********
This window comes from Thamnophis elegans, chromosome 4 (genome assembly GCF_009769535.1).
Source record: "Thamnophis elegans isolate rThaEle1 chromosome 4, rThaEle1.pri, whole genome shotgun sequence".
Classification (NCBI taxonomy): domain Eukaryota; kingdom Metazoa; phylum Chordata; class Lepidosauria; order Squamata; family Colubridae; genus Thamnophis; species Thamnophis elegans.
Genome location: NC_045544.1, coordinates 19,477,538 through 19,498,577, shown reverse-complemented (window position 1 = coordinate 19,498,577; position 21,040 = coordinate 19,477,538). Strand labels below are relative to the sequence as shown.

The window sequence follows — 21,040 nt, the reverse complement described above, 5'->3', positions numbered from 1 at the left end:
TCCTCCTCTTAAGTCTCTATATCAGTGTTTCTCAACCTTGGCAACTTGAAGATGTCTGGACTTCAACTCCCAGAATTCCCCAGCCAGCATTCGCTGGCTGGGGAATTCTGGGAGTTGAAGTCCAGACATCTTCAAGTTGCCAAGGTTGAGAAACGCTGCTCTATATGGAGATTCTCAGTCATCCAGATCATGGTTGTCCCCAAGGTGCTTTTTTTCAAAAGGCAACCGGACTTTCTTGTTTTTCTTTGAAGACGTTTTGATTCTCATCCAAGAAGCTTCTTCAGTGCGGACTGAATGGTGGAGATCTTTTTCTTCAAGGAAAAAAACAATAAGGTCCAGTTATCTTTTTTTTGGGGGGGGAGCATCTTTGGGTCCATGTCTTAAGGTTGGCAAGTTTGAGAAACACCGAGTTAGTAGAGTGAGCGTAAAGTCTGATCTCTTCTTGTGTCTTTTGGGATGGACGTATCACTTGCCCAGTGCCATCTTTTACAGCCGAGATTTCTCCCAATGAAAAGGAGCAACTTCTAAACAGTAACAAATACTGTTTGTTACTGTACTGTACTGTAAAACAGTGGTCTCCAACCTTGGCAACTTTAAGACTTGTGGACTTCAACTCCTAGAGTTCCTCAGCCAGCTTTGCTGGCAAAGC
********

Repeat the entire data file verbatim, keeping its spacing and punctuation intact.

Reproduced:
This window comes from Thamnophis elegans, chromosome 4 (genome assembly GCF_009769535.1).
Source record: "Thamnophis elegans isolate rThaEle1 chromosome 4, rThaEle1.pri, whole genome shotgun sequence".
Classification (NCBI taxonomy): domain Eukaryota; kingdom Metazoa; phylum Chordata; class Lepidosauria; order Squamata; family Colubridae; genus Thamnophis; species Thamnophis elegans.
Genome location: NC_045544.1, coordinates 19,477,538 through 19,498,577, shown reverse-complemented (window position 1 = coordinate 19,498,577; position 21,040 = coordinate 19,477,538). Strand labels below are relative to the sequence as shown.

The window sequence follows — 21,040 nt, the reverse complement described above, 5'->3', positions numbered from 1 at the left end:
TCCTCCTCTTAAGTCTCTATATCAGTGTTTCTCAACCTTGGCAACTTGAAGATGTCTGGACTTCAACTCCCAGAATTCCCCAGCCAGCATTCGCTGGCTGGGGAATTCTGGGAGTTGAAGTCCAGACATCTTCAAGTTGCCAAGGTTGAGAAACGCTGCTCTATATGGAGATTCTCAGTCATCCAGATCATGGTTGTCCCCAAGGTGCTTTTTTTCAAAAGGCAACCGGACTTTCTTGTTTTTCTTTGAAGACGTTTTGATTCTCATCCAAGAAGCTTCTTCAGTGCGGACTGAATGGTGGAGATCTTTTTCTTCAAGGAAAAAAACAATAAGGTCCAGTTATCTTTTTTTTGGGGGGGGAGCATCTTTGGGTCCATGTCTTAAGGTTGGCAAGTTTGAGAAACACCGAGTTAGTAGAGTGAGCGTAAAGTCTGATCTCTTCTTGTGTCTTTTGGGATGGACGTATCACTTGCCCAGTGCCATCTTTTACAGCCGAGATTTCTCCCAATGAAAAGGAGCAACTTCTAAACAGTAACAAATACTGTTTGTTACTGTACTGTACTGTAAAACAGTGGTCTCCAACCTTGGCAACTTTAAGACTTGTGGACTTCAACTCCTAGAGTTCCTCAGCCAGCTTTGCTGGCAAAGC